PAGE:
Word on Set (Part 2: H-R)
High Concept: A film aimed at sophisticated, literate audiences.
Hold: Term used on a continuity report that indicates a take should be kept, but not developed. Also clarifying that an actor can contractually work on a Hold day if the schedule changes. Used in commercials to temporarily hold crew for a potential shoot date.
Holding the Roll: Postponing rolling camera and sound, often for a noise issue like an airplane, or to change something on set before it is filmed.
Honeywagon: Term used for a multi-purpose trailer, divided into separate rooms accessed from the outside by stairs. This trailer can include dressing rooms for actors, offices for the AD department, and restrooms for the crew.
Hot Points (Points): Term yelled to alert cast/crew on set to be aware that equipment (like ladders or dolly track) is being moved around on set, and to take special care not to run into the projecting ends of that equipment.
Hot Set: A set that has been shot on and to which the crew will return for additional filming. Nothing should be moved on a hot set, because it could create continuity issues.
Hype: The excitement (often manufactured) surrounding the release of a film or television show.
Jibs: The extension of a mechanical crane.
Juicer: A slang term for an electrician.
Jump Cut: An editorial term for a cut to a new scene outside the current sequence of events.
Key: An alternate term for the head of any department.
Key Grip: The head of the grip department. Collaborates with the Director of Photography and the Gaffer to light scenes, set up dolly tracks, car rigs, and to provide stable platforms for unique filming locations and methods.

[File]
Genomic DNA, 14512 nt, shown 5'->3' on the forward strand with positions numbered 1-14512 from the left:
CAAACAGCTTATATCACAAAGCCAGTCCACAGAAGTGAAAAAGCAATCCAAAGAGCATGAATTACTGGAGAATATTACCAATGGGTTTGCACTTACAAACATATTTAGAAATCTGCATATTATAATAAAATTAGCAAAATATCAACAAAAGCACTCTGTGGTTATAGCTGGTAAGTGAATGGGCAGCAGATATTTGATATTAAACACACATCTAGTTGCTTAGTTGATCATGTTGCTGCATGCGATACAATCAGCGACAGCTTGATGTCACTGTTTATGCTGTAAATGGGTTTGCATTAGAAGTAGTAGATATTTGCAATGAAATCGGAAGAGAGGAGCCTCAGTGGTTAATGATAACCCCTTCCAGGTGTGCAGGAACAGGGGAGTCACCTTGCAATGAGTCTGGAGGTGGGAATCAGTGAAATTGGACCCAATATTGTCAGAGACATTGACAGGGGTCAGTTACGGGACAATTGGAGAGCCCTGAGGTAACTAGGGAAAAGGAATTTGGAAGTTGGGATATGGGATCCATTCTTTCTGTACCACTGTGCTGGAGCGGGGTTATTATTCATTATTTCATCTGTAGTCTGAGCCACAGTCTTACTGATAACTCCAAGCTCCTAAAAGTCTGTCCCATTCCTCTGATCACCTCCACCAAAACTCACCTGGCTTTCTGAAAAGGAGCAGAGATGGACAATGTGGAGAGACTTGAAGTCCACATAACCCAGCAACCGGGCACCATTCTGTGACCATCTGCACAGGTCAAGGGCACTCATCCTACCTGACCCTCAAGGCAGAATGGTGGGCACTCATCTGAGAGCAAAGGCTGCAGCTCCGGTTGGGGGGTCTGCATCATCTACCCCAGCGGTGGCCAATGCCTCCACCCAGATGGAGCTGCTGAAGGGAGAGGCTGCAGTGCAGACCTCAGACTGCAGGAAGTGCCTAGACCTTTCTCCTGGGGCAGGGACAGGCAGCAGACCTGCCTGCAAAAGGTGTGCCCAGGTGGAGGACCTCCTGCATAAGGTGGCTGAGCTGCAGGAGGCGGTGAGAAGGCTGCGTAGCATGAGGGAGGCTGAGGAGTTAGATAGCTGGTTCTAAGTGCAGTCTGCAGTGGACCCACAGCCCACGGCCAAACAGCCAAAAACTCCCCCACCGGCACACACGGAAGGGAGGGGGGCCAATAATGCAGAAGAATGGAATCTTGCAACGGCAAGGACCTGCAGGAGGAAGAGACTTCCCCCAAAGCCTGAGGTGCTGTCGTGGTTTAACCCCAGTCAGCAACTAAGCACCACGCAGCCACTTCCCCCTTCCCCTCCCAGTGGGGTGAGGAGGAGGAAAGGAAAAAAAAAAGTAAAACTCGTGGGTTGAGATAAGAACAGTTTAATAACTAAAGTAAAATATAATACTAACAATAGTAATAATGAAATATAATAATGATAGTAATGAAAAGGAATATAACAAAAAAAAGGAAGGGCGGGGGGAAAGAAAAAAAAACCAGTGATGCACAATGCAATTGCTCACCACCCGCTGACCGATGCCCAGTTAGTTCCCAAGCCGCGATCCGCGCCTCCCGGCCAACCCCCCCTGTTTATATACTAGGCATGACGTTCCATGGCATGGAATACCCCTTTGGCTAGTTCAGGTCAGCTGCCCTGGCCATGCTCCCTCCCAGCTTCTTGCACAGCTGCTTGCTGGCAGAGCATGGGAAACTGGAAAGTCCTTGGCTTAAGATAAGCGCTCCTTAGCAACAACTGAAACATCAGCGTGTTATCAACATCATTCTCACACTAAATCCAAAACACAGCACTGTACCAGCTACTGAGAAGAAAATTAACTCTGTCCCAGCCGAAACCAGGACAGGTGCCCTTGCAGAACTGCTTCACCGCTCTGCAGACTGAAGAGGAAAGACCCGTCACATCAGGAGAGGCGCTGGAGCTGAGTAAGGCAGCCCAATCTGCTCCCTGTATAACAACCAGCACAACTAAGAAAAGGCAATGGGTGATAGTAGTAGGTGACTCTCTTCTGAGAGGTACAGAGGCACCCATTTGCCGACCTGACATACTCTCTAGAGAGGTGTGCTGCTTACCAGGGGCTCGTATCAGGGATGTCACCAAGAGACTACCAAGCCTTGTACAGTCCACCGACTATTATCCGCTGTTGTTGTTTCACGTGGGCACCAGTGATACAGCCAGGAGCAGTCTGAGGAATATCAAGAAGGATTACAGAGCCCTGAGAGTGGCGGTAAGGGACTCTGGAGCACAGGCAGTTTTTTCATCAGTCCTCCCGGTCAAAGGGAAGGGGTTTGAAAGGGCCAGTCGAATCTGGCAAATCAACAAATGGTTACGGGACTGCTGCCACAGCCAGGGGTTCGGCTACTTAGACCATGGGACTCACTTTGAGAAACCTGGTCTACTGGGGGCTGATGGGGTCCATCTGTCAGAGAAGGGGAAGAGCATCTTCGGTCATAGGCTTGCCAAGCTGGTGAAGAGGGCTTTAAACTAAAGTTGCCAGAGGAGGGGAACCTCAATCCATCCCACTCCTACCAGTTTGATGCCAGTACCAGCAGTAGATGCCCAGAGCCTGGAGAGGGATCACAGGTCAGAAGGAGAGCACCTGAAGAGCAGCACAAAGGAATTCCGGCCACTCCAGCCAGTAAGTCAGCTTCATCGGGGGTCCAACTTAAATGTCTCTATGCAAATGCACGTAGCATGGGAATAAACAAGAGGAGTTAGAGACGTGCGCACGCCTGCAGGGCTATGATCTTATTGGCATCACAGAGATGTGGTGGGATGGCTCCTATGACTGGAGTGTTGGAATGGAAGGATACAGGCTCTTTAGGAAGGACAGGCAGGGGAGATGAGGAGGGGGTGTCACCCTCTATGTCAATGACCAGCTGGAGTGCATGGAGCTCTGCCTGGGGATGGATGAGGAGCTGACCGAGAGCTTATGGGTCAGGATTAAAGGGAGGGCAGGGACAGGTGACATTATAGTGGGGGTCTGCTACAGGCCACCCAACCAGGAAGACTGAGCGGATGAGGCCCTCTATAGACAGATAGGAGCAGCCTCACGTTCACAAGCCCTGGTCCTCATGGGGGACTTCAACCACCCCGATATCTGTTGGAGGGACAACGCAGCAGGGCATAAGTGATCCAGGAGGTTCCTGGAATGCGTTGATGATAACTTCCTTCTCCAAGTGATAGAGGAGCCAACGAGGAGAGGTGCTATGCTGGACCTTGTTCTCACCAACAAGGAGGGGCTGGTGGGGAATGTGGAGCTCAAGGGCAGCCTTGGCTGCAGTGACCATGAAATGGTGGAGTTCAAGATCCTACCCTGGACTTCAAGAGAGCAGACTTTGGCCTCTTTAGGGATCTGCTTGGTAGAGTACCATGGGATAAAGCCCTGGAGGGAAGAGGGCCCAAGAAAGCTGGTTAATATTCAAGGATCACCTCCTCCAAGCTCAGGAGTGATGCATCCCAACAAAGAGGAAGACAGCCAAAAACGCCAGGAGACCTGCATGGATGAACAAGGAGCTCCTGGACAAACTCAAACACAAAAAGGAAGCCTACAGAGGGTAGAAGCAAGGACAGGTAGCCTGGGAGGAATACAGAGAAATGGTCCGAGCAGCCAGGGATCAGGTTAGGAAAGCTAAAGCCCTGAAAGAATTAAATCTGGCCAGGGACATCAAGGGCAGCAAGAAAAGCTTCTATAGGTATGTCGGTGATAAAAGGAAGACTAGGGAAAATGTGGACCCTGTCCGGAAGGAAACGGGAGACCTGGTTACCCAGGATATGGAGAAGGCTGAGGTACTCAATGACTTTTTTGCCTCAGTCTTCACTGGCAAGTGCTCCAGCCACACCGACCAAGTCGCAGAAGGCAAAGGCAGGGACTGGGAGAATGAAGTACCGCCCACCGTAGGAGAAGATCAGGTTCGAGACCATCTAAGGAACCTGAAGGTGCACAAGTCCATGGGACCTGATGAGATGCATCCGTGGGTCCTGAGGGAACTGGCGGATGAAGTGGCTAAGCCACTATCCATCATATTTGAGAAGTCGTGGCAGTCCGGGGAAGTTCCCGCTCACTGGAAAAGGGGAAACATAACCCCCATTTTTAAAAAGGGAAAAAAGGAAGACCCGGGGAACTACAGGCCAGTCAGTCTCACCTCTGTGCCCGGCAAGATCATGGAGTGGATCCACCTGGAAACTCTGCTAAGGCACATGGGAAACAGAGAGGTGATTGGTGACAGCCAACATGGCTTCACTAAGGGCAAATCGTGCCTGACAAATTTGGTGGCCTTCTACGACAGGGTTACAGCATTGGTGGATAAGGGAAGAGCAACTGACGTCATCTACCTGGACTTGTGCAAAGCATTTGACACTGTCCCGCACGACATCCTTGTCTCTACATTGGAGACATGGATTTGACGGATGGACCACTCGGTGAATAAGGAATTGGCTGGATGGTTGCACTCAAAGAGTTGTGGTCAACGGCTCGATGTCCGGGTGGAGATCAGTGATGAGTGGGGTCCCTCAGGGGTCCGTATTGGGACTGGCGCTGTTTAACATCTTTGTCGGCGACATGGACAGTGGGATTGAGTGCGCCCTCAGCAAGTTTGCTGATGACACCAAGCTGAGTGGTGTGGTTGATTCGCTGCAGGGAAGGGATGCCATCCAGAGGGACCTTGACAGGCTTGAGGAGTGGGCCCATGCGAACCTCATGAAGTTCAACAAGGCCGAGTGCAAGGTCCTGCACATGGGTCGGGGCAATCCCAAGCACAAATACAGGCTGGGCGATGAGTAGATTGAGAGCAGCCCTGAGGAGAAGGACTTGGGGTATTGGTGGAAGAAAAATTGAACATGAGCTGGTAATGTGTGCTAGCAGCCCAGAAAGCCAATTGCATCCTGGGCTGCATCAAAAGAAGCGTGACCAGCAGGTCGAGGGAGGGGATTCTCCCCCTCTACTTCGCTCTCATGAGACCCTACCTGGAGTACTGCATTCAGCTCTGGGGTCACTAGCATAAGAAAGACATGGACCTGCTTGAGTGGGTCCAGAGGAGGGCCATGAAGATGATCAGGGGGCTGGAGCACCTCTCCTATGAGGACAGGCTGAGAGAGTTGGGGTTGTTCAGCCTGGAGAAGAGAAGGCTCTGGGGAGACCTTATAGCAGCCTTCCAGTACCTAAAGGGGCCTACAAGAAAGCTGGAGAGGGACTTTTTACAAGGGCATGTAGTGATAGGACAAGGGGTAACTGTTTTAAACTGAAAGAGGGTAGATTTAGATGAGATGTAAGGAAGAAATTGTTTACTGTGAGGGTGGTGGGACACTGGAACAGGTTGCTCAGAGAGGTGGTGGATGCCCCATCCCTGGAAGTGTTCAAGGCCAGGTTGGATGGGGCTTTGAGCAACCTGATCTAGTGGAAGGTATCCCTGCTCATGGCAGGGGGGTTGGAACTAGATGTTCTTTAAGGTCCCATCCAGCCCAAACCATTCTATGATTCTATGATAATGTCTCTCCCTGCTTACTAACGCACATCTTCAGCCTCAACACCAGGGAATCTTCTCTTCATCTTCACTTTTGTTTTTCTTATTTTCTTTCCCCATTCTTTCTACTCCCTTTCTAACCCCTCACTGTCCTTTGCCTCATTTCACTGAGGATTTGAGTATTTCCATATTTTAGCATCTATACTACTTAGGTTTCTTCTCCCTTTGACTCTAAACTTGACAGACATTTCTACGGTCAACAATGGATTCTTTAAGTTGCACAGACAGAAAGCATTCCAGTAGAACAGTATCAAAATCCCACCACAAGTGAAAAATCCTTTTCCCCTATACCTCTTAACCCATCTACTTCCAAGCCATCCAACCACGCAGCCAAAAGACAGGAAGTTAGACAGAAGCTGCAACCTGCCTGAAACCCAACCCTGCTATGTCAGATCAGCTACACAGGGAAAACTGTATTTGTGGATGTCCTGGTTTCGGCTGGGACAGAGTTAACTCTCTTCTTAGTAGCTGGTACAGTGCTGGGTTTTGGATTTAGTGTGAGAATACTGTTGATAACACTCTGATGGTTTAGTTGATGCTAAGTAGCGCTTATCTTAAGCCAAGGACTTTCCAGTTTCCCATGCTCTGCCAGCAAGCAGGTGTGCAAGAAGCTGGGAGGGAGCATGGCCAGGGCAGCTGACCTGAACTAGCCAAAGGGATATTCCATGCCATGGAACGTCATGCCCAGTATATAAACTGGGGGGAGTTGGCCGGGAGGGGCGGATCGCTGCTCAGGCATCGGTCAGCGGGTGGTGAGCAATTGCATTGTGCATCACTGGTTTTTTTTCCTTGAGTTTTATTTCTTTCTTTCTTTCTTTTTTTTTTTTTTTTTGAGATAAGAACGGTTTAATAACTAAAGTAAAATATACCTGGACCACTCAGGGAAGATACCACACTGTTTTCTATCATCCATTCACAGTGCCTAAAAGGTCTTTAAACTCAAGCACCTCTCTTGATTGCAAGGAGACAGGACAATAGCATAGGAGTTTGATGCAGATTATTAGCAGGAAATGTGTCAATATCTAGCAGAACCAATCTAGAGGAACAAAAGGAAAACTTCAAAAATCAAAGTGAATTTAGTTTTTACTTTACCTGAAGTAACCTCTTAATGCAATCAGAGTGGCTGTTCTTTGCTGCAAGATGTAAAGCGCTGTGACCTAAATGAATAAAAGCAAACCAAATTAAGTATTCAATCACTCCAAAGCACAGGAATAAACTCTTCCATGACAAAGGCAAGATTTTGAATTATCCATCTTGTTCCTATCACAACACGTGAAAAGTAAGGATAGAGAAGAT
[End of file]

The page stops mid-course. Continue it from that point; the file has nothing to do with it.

Kickoff: The beginning of production.
Last Looks: Phrase that is called on set by the 1st Assistant Director to notify the hair/makeup they have time to make a final inspection of the cast/ background before cameras roll.
Last Man: This phrase is used by production to mark the time that the last crewperson went through the lunch line and sat down to eat, allowing them to set the time when the crew are to be called back in to set (typically 30 minutes after Last Man).
Layout Board: 4’ x 8’ sheet of cardboard taped down to cover floors, wrap around staircases, and/or along walls to protect from damage.
Lead Role: The main character in the film.
Lens: A cylindrical assemblage of round glass lenses on the front of a camera, through which light passes to be recorded onto film or by a digital processor.
Lined Script: Created by the script supervisor, it is a copy of the shooting script.
Location Filming: A real facility that was not built specifically for the film.
Location Sound Mixer: A sound person who records dialogue, ambient sound, room tone, and other auditory needs while filming on location.